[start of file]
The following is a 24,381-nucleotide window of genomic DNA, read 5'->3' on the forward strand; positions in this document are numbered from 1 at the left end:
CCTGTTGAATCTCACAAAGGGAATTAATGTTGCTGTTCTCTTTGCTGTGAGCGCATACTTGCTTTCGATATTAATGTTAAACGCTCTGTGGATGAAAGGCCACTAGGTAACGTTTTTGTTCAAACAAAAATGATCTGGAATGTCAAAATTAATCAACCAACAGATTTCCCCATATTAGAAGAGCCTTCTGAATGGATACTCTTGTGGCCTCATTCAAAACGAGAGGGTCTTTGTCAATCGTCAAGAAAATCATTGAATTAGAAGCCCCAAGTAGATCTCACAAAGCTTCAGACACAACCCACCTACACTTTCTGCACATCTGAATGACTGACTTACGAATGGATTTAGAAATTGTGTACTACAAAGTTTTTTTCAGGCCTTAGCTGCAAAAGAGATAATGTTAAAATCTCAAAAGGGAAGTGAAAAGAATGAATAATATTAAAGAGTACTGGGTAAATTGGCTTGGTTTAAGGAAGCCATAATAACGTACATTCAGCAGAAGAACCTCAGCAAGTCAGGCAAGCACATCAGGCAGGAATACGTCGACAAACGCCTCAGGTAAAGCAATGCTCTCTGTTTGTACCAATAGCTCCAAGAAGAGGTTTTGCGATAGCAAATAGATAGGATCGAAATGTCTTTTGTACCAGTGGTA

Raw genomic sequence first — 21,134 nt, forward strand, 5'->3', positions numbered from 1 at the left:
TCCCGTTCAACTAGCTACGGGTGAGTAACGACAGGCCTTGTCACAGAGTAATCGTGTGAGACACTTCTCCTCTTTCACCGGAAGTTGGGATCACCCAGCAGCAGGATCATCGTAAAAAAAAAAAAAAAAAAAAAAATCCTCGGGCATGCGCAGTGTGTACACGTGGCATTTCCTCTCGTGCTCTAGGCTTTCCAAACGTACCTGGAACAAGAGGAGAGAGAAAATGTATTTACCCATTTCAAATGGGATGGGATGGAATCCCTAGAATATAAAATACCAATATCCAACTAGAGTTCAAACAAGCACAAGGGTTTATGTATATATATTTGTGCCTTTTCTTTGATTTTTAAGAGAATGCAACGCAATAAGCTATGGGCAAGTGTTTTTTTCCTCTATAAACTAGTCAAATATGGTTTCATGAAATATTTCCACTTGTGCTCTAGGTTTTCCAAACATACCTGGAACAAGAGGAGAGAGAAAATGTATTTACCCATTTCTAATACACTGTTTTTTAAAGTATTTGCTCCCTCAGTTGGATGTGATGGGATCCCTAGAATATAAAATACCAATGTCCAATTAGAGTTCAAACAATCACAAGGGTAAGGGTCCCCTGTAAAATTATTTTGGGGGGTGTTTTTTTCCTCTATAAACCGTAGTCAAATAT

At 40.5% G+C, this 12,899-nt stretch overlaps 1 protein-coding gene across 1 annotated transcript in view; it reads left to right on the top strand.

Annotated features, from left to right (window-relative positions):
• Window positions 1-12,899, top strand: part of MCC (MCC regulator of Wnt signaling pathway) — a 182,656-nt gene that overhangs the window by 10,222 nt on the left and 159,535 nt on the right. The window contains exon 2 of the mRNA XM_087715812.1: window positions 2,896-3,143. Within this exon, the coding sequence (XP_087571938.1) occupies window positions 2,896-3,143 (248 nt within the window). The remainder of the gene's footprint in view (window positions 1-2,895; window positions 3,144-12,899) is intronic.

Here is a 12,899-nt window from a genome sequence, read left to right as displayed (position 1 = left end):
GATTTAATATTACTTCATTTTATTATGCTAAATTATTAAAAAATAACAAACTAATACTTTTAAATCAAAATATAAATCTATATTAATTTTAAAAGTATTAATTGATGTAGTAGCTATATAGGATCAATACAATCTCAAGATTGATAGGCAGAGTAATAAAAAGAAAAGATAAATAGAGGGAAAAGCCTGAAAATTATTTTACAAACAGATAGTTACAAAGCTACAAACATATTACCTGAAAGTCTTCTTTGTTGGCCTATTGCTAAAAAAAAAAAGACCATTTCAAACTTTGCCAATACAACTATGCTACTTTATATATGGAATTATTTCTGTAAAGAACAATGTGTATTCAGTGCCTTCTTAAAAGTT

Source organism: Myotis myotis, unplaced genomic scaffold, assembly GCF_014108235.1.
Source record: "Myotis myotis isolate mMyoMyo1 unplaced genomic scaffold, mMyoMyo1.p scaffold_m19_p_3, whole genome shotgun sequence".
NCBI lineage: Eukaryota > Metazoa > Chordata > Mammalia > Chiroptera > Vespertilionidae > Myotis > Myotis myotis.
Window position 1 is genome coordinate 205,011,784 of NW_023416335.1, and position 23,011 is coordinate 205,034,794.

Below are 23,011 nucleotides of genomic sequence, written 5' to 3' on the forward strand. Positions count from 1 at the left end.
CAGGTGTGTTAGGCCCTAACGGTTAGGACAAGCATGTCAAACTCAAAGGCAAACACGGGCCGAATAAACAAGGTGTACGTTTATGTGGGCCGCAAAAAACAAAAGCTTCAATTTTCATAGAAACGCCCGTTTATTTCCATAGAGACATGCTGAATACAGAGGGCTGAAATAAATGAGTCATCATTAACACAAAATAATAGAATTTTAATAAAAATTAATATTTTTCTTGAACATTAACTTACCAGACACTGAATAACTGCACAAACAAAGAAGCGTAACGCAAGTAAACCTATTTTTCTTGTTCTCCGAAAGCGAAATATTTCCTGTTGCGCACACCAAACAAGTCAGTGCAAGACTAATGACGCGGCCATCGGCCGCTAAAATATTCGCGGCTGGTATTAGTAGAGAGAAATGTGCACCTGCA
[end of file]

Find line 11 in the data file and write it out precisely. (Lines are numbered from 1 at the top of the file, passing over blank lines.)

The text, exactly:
Source record: "Myotis myotis isolate mMyoMyo1 unplaced genomic scaffold, mMyoMyo1.p scaffold_m19_p_3, whole genome shotgun sequence".